EGBERT the tank brought Hartlepool together in a massive fundraising drive 95 years ago.Last week, we told how the battered First World War relic inspired a £2.3m cash gathering drive.Schoolchildren were just as keen as the adults to raise the money. Chris Cordner reports.
TANKS of the early 1900s evoked an air of excitement in Hartlepool.
With the First World War in full swing, a massive bid to raise money for the war effort was under way.
As reported in Family Roots last week, Hartlepool led the campaign raising a massive £2.3m and some of the biggest names in town industry came forward with funds.
Perhaps less well known is that funding came from another source - the children of the town.
The pages of the Northern Daily Mail in February 1915 showed how schools supported the cause and many of the children were the ancestors of today’s town residents.
To stoke up support, the Government sent a tank called Nelson to tour towns. It came to Hartlepool.
A Mail extract from February 5, 1918, said: “The wave of enthusiasm evoked by the presence of Nelson in our town has not been confined to the adult population alone. Even the children have shown and are showing their practical interest.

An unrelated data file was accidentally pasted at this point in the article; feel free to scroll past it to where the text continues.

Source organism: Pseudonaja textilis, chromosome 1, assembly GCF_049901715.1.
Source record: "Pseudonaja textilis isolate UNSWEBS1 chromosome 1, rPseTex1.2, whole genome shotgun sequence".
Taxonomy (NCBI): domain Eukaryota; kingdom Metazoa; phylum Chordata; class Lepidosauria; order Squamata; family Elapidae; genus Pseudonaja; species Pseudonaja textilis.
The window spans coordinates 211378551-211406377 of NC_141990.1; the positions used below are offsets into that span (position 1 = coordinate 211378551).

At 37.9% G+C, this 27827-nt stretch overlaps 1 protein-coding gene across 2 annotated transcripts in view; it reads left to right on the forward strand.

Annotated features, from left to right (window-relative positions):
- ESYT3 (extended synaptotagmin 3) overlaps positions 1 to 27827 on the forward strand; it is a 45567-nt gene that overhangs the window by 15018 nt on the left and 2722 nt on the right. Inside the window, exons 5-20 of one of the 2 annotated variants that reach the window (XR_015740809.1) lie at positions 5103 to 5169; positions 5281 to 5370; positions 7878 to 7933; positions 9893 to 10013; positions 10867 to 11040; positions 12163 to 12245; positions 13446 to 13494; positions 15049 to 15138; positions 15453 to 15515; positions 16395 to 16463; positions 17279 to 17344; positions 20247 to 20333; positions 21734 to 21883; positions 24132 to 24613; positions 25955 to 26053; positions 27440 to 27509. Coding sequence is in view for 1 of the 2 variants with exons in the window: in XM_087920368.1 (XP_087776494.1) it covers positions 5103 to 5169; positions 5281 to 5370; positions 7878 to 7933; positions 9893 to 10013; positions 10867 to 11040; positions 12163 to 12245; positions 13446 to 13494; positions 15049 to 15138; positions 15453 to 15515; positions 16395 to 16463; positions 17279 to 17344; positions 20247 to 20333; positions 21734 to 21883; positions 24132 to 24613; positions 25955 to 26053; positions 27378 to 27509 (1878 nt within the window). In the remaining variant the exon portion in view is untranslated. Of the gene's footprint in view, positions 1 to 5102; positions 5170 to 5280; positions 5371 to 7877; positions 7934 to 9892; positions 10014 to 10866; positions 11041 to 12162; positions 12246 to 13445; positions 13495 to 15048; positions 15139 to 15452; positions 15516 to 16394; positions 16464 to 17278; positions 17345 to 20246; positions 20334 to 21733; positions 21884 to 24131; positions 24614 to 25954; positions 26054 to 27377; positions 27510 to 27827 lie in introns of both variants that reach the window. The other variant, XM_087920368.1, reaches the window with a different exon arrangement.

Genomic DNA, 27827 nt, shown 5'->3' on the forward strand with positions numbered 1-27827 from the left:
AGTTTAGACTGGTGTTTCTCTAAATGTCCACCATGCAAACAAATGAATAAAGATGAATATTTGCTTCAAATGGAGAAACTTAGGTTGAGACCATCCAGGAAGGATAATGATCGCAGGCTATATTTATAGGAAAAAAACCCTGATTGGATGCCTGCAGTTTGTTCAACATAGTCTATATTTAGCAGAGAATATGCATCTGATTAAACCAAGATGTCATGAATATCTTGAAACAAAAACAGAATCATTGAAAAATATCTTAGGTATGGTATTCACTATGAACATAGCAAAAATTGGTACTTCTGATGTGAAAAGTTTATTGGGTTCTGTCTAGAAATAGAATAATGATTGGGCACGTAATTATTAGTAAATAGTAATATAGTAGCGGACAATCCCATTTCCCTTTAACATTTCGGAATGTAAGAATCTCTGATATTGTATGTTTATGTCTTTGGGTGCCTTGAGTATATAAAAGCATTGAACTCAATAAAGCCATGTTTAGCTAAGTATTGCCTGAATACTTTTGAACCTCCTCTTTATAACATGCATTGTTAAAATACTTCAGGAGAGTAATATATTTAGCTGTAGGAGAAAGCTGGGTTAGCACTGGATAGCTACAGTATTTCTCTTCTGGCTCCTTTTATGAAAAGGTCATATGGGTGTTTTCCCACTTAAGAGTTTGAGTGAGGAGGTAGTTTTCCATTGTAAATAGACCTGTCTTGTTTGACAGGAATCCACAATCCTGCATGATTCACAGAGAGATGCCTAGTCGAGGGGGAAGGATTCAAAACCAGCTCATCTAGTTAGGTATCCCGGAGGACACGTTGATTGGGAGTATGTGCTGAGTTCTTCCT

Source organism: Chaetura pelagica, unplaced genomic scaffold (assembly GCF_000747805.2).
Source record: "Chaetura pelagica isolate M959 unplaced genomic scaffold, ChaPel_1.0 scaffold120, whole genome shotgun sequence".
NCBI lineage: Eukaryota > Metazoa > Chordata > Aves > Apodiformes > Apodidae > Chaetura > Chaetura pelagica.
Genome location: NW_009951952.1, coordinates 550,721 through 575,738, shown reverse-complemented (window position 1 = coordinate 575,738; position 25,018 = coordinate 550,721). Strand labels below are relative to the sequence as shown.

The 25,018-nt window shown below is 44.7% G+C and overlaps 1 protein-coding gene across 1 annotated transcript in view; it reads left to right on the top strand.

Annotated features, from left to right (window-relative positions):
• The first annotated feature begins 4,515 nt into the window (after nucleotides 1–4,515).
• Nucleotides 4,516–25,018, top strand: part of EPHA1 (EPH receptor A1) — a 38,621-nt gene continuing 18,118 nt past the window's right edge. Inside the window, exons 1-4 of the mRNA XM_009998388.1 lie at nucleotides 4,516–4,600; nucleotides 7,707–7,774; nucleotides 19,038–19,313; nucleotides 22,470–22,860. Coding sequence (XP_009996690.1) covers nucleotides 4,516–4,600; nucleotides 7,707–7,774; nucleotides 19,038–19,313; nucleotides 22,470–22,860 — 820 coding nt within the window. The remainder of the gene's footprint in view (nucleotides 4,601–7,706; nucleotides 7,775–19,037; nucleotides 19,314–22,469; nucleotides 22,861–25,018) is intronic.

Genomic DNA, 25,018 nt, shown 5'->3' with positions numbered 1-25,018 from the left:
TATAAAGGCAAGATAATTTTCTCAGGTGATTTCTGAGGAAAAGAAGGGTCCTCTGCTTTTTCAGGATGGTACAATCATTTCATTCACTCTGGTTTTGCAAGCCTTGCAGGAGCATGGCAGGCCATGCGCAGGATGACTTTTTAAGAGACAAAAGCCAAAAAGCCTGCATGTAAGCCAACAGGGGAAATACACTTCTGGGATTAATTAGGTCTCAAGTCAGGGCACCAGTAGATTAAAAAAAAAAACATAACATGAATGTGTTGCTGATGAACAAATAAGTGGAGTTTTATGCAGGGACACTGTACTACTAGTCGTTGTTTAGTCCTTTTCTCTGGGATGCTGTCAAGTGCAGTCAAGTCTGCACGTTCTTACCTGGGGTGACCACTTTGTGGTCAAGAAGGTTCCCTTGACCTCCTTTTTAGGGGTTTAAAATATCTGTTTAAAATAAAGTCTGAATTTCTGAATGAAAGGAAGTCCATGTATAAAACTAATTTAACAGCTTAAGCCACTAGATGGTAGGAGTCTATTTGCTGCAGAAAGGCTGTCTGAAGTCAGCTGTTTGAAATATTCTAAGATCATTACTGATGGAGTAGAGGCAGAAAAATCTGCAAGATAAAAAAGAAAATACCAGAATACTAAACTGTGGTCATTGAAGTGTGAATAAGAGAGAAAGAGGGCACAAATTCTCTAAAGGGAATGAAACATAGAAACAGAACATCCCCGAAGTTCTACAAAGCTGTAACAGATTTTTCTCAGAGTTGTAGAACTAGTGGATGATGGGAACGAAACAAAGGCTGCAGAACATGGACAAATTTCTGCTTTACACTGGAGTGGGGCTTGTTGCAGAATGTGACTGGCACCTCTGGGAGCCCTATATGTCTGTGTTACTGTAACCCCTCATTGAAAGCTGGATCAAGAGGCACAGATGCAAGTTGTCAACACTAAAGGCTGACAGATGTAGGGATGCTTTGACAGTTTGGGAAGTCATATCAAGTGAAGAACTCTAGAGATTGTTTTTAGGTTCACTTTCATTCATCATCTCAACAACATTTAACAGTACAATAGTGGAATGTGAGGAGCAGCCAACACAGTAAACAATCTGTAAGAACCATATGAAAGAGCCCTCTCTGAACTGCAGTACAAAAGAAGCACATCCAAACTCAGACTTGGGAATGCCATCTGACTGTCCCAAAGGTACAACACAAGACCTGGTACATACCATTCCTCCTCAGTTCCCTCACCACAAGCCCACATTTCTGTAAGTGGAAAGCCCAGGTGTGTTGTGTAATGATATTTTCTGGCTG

“For the past week or two the children have been encouraged to save all they could and, like their elders, invest in the tank.”
They put aside money, knowing towns which raised the most would get their very own tank which had fought at the Front.
The pupils did themselves proud. From Brougham School, St Joseph’s, Newburn, Church Square and Ward Jackson Schools, they raised an absolute fortune.
So did the children from Elwick Road, Oxford Road, St Aidan’s, St Cuthbert’s, Lister Street, Jesmond Road, Lynnfield, Avenue Road, Park Road and Scott’s High School.
On February 9, 1918, the Chancellor of the Exchequer Andrew Bonar Law sent a message to the town saying: “I congratulate the Hartlepools upon having achieved such as splendid record of subscriptions per head of population so early in Tank Week.”
And Coun M.Thompson, later to be Mayor, gave a speech the same day. He said the town was so passionate about fundraising because the Imperial German Navy subjected Hartlepool to a bombardment on December 16, 1914 - the first time that British civilians had been directly involved in conflict. It only served to act as a rallying call.
Coun Thompson, whose speech is extracted from the Northern Daily Mail, said: “We did not believe in singing Keep The Home Fires Burning Til The Boys Come Home without doing something to get fuel to the coalhouse.
“Furthermore, we in the Hartlepools had something to wipe off the slate. We were not likely to forget December 1914 in a hurry.
“And the best way to defeat the Kaiser and his hordes of savages was not for those at home to knock nails into a wooden image, but to put every possible penny into the Tank.”